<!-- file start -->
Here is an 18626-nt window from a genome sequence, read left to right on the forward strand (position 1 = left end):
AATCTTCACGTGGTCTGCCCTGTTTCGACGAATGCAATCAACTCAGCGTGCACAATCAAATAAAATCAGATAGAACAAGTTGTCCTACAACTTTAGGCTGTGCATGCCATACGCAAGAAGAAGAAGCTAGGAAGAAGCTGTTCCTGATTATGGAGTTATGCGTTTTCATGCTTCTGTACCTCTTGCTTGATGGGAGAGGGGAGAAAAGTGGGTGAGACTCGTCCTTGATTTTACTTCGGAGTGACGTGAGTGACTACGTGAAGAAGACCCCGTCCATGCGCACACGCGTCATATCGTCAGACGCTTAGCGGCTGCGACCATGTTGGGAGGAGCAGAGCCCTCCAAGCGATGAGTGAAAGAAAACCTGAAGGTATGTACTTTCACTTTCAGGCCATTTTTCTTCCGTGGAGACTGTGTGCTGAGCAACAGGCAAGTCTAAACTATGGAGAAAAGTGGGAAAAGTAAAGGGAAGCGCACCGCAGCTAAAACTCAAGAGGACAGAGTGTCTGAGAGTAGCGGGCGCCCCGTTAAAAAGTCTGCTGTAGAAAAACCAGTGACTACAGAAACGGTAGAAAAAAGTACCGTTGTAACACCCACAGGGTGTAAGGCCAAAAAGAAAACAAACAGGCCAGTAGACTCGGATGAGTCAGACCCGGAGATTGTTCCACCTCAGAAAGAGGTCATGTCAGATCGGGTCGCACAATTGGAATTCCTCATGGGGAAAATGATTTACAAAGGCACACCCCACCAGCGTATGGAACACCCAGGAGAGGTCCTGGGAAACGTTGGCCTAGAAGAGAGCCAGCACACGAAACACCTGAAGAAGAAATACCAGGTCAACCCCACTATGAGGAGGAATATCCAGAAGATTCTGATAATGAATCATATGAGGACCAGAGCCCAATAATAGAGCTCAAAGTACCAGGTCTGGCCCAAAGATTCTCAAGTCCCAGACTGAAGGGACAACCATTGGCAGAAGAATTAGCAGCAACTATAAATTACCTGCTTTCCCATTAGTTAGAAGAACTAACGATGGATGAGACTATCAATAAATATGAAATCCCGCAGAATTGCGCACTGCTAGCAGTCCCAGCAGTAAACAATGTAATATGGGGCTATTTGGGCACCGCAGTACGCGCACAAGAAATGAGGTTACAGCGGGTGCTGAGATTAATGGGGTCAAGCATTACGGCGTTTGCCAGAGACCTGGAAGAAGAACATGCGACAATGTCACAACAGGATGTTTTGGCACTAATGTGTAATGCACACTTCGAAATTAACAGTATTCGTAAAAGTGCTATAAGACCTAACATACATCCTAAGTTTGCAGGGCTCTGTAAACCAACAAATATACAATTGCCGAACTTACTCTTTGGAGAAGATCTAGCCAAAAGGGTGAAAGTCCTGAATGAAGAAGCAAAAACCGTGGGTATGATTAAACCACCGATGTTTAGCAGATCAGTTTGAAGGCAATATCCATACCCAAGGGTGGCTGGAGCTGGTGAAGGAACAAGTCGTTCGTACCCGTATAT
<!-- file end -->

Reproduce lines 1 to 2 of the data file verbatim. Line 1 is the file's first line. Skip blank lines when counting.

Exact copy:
Here is an 18626-nt window from a genome sequence, read left to right on the forward strand (position 1 = left end):
AATCTTCACGTGGTCTGCCCTGTTTCGACGAATGCAATCAACTCAGCGTGCACAATCAAATAAAATCAGATAGAACAAGTTGTCCTACAACTTTAGGCTGTGCATGCCATACGCAAGAAGAAGAAGCTAGGAAGAAGCTGTTCCTGATTATGGAGTTATGCGTTTTCATGCTTCTGTACCTCTTGCTTGATGGGAGAGGGGAGAAAAGTGGGTGAGACTCGTCCTTGATTTTACTTCGGAGTGACGTGAGTGACTACGTGAAGAAGACCCCGTCCATGCGCACACGCGTCATATCGTCAGACGCTTAGCGGCTGCGACCATGTTGGGAGGAGCAGAGCCCTCCAAGCGATGAGTGAAAGAAAACCTGAAGGTATGTACTTTCACTTTCAGGCCATTTTTCTTCCGTGGAGACTGTGTGCTGAGCAACAGGCAAGTCTAAACTATGGAGAAAAGTGGGAAAAGTAAAGGGAAGCGCACCGCAGCTAAAACTCAAGAGGACAGAGTGTCTGAGAGTAGCGGGCGCCCCGTTAAAAAGTCTGCTGTAGAAAAACCAGTGACTACAGAAACGGTAGAAAAAAGTACCGTTGTAACACCCACAGGGTGTAAGGCCAAAAAGAAAACAAACAGGCCAGTAGACTCGGATGAGTCAGACCCGGAGATTGTTCCACCTCAGAAAGAGGTCATGTCAGATCGGGTCGCACAATTGGAATTCCTCATGGGGAAAATGATTTACAAAGGCACACCCCACCAGCGTATGGAACACCCAGGAGAGGTCCTGGGAAACGTTGGCCTAGAAGAGAGCCAGCACACGAAACACCTGAAGAAGAAATACCAGGTCAACCCCACTATGAGGAGGAATATCCAGAAGATTCTGATAATGAATCATATGAGGACCAGAGCCCAATAATAGAGCTCAAAGTACCAGGTCTGGCCCAAAGATTCTCAAGTCCCAGACTGAAGGGACAACCATTGGCAGAAGAATTAGCAGCAACTATAAATTACCTGCTTTCCCATTAGTTAGAAGAACTAACGATGGATGAGACTATCAATAAATATGAAATCCCGCAGAATTGCGCACTGCTAGCAGTCCCAGCAGTAAACAATGTAATATGGGGCTATTTGGGCACCGCAGTACGCGCACAAGAAATGAGGTTACAGCGGGTGCTGAGATTAATGGGGTCAAGCATTACGGCGTTTGCCAGAGACCTGGAAGAAGAACATGCGACAATGTCACAACAGGATGTTTTGGCACTAATGTGTAATGCACACTTCGAAATTAACAGTATTCGTAAAAGTGCTATAAGACCTAACATACATCCTAAGTTTGCAGGGCTCTGTAAACCAACAAATATACAATTGCCGAACTTACTCTTTGGAGAAGATCTAGCCAAAAGGGTGAAAGTCCTGAATGAAGAAGCAAAAACCGTGGGTATGATTAAACCACCGATGTTTAGCAGATCAGTTTGAAGGCAATATCCATACCCAAGGGTGGCTGGAGCTGGTGAAGGAACAAGTCGTTCGTACCCGTATAT